Tony Stewart debuts his newest ride, a scooter, at Richmond International Raceway

RICHMOND - It's an ironic punishment worthy of an old Greek myth: the toughest, meanest, most competitive driver in the country, maybe the world, reduced to piloting a freaking scooter.

Tony Stewart wrecked his leg in early August during a sprint car crash, and Friday marked his first reappearance at a NASCAR track in nearly a month. He's a month out from the last time he wheeled a car, and another five months before he straps into another. But his new ride is ... well, it's classic Smoke, that's what it is.

The four-wheeled scooter is the gleaming red-orange to match Stewart's No. 14 Chevy, and it's festooned with a #14 of its own, as well as sponsor logos. Naturally, Stewart was whipping it around the garage area at Richmond International Raceway Friday as he checked on the progress of his own car (being driven this weekend by Mark Martin) as well as those of his teammates Ryan Newman and Danica Patrick.

Earlier this week, Stewart indicated that he'd only missed one sponsor engagement because of injury. But a controlled sponsor environment is one thing; being at the race track, with the sound of engines and the smell of oil and tires in the air, is a different experience altogether.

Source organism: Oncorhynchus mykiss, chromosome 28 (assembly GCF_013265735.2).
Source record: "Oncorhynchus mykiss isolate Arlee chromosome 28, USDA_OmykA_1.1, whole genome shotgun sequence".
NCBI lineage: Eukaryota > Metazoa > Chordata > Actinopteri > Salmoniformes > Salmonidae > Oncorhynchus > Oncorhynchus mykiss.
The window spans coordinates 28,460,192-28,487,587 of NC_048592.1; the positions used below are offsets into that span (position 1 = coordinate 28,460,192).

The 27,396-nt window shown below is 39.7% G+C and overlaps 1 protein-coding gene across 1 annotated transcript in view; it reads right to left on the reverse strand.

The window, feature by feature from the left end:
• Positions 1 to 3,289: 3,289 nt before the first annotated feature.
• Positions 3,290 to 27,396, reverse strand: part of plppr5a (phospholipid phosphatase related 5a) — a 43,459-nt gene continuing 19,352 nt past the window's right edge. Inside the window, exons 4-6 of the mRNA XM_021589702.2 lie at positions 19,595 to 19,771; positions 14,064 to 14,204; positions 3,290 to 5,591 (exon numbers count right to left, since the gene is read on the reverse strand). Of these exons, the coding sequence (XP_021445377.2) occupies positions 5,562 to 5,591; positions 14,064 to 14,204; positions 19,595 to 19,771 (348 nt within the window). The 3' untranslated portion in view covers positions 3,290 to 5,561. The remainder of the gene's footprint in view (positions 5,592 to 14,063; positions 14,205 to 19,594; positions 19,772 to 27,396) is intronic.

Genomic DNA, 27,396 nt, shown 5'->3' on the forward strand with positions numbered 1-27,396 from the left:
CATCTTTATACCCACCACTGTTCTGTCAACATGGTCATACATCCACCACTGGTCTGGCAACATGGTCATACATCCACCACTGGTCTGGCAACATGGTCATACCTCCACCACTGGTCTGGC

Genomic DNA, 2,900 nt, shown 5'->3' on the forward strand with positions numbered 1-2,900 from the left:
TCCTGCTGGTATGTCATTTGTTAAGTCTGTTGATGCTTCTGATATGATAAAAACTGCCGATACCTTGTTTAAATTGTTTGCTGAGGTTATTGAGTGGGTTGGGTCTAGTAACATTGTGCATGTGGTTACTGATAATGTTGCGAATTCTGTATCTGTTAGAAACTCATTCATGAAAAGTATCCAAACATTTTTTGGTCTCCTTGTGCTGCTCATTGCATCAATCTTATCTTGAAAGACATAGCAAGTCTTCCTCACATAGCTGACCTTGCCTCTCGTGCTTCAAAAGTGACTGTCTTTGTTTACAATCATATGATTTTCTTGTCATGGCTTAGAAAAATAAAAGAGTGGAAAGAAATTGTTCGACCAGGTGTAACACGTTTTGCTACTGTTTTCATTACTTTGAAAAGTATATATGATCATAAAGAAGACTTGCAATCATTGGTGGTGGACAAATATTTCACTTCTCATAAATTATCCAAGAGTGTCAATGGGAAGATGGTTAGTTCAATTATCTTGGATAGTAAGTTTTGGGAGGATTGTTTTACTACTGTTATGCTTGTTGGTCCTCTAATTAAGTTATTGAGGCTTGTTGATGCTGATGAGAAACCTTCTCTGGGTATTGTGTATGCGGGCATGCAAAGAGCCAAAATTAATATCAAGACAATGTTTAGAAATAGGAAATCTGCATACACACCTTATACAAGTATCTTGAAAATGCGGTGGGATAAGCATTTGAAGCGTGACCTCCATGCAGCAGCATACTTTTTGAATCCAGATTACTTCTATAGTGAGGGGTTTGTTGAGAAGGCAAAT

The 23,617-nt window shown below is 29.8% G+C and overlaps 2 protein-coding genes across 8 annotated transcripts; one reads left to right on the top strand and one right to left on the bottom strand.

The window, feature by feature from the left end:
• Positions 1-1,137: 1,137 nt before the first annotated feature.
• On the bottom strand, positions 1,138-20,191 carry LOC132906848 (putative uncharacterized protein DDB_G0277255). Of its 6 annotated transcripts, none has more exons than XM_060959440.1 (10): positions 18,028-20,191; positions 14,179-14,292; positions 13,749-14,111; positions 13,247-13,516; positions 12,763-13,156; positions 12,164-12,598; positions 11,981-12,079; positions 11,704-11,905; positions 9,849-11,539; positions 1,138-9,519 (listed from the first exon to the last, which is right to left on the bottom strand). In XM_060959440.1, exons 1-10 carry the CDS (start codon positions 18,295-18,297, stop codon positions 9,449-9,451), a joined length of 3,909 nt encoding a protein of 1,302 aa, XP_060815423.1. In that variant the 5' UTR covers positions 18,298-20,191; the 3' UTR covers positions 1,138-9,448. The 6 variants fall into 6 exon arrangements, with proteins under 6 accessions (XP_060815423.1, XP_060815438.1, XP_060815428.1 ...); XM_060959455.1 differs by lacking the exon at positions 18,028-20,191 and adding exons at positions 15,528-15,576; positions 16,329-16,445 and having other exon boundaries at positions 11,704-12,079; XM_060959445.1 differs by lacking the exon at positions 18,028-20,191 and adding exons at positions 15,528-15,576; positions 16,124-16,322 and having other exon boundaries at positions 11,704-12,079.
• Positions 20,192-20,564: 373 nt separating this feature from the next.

Stewart was in his element, smiling and laughing as a steady stream of colleagues and admirers ran past the scooter, stopping for a fist-bump or a handshake or an awkward hug. Stewart's receiving line ranged from Sharpie-wielding fans to crew members of all stripes to NASCAR's most notable. Ray Evernham and Stewart fiddled with a cell phone. Carl Edwards, one of the most talkative men in NASCAR, found himself a bit performer in the Stewart show, watching as Stewart waved his hands in performance and traced the line of his injury down his leg.

A driver remaining still in the garage area is like someone making noise in a zombie movie — sooner or later, they attract the attention of the relentless hordes, and from there it's all over. Stewart couldn't remain in any one place very long without drawing a crowd. Though he posed for plenty of selfies and signed plenty of autographs, he finally had to draw the line shortly after 4 p.m. As the long day ended, Stewart hoisted himself from the scooter onto a golf cart, grimacing all the way.

It'll be rough, being at the track and unable to race, but for Stewart, anything has to be an improvement over a hospital bed.

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